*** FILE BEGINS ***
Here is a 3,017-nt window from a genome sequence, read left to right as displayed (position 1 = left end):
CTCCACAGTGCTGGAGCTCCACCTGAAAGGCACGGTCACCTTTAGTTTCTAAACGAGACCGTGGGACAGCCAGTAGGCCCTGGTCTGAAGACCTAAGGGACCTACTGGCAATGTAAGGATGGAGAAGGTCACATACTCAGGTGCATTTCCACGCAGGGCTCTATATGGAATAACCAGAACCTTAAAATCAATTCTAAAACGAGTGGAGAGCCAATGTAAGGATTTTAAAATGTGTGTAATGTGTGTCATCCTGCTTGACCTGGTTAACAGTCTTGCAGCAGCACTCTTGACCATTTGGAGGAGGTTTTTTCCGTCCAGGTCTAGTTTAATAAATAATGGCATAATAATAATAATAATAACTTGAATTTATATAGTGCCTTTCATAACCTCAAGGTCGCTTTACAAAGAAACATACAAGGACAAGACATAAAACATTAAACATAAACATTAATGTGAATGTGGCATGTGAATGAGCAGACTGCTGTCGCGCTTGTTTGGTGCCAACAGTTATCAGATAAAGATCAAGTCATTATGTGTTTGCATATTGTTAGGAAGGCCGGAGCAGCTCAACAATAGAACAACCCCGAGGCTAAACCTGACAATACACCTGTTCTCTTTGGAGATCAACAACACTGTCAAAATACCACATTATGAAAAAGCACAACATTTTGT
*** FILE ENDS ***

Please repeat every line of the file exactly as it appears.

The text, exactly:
Here is a 3,017-nt window from a genome sequence, read left to right as displayed (position 1 = left end):
CTCCACAGTGCTGGAGCTCCACCTGAAAGGCACGGTCACCTTTAGTTTCTAAACGAGACCGTGGGACAGCCAGTAGGCCCTGGTCTGAAGACCTAAGGGACCTACTGGCAATGTAAGGATGGAGAAGGTCACATACTCAGGTGCATTTCCACGCAGGGCTCTATATGGAATAACCAGAACCTTAAAATCAATTCTAAAACGAGTGGAGAGCCAATGTAAGGATTTTAAAATGTGTGTAATGTGTGTCATCCTGCTTGACCTGGTTAACAGTCTTGCAGCAGCACTCTTGACCATTTGGAGGAGGTTTTTTCCGTCCAGGTCTAGTTTAATAAATAATGGCATAATAATAATAATAATAACTTGAATTTATATAGTGCCTTTCATAACCTCAAGGTCGCTTTACAAAGAAACATACAAGGACAAGACATAAAACATTAAACATAAACATTAATGTGAATGTGGCATGTGAATGAGCAGACTGCTGTCGCGCTTGTTTGGTGCCAACAGTTATCAGATAAAGATCAAGTCATTATGTGTTTGCATATTGTTAGGAAGGCCGGAGCAGCTCAACAATAGAACAACCCCGAGGCTAAACCTGACAATACACCTGTTCTCTTTGGAGATCAACAACACTGTCAAAATACCACATTATGAAAAAGCACAACATTTTGT